By Greenstein Rogoff Olsen & Co.
It’s a well known fact that Uncle Sam reserves a portion of your paycheck every pay period. However, there is good news! Listed below are seven types of your income that are generally excluded from U.S. federal income taxation:
1. Gift receipts
Although the gift bearer may have to pay gift tax, you don’t owe the federal government a dime. All cash and cash equivalent gifts you receive are income tax-free.
2. Making Work Pay credit
For tax years 2009 thru 2010, the Making Work Pay Credit was a refundable tax-free credit at $400 for working individuals and $800 for married taxpayers.
In 2011, the Making Work Pay credit was replaced by reducing a part of your social security taxes. Benefits such as these you receive are free from income taxation.
3. U.S. federal tax refunds
All federal income tax refunds are non-taxable, whereas state income tax refunds might be taxable.
4. Roth IRA withdrawals
A Roth IRA is simple. You pay the tax now so that when you make a qualifying distribution later you don’t pay federal income tax.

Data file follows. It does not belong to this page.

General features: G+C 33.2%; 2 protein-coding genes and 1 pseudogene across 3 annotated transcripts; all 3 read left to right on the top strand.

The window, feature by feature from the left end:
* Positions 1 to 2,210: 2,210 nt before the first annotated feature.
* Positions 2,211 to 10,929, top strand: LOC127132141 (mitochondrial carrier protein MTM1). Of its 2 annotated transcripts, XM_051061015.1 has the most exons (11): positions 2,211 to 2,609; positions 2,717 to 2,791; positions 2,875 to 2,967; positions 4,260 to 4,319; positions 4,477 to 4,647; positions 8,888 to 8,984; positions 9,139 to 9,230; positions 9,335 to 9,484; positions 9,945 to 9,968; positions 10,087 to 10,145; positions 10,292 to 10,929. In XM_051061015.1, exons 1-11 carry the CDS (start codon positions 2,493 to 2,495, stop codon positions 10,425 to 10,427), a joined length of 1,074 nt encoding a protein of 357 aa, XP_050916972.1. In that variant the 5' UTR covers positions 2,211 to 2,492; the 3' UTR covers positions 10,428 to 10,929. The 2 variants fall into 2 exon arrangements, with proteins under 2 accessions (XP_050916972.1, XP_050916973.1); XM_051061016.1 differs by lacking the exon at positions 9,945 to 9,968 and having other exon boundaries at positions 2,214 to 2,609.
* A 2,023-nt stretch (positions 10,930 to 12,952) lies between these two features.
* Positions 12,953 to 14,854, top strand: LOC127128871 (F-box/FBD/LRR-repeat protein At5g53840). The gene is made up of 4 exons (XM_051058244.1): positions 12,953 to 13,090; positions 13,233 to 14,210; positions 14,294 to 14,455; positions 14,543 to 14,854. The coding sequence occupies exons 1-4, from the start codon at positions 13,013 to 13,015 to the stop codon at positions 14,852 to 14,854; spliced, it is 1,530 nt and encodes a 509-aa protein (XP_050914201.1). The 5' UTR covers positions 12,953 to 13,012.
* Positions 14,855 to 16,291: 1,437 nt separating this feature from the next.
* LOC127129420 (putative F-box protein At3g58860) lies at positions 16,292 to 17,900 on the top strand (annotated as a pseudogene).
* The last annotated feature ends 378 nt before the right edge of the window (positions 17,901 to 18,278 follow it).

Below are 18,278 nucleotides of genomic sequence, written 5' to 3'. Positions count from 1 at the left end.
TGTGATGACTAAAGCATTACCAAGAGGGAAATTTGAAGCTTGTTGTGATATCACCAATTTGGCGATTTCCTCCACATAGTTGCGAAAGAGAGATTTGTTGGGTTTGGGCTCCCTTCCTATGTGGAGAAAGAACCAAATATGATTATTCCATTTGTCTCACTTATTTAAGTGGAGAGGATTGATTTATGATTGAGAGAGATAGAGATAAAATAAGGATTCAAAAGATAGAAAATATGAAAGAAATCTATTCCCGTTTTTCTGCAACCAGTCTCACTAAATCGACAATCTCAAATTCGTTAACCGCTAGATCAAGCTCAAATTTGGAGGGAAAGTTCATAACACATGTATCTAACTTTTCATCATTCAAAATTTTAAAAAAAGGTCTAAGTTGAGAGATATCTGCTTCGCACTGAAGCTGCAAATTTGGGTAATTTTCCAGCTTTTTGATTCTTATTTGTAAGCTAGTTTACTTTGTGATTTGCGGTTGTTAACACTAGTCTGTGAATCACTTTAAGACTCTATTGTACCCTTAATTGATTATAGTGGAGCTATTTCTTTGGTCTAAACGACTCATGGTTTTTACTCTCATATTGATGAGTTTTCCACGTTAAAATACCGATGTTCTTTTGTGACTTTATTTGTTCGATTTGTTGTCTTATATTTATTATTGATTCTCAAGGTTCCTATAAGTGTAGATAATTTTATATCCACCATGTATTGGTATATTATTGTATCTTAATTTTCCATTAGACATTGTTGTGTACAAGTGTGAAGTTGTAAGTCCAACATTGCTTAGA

This is in contrast to a traditional IRA. With a traditional IRA, your contributions are put into the account tax-free. However, when you make a distribution later the entire amount becomes taxable.
5. Life insurance proceeds
The proceeds collected by a surviving beneficiary from a life Insurance policy are not subject to income tax. Nevertheless, the proceeds may be subject to the federal estate tax (death tax).
6. Child support
Whether court ordered child support is paid or received, there is no federal income tax repercussion. This is very different from alimony, which does have federal income tax consequences.
7. Return of capital
Interest, dividends or growth earned on your principle investment are taxable. However, the simple return of your principle contribution is tax-free.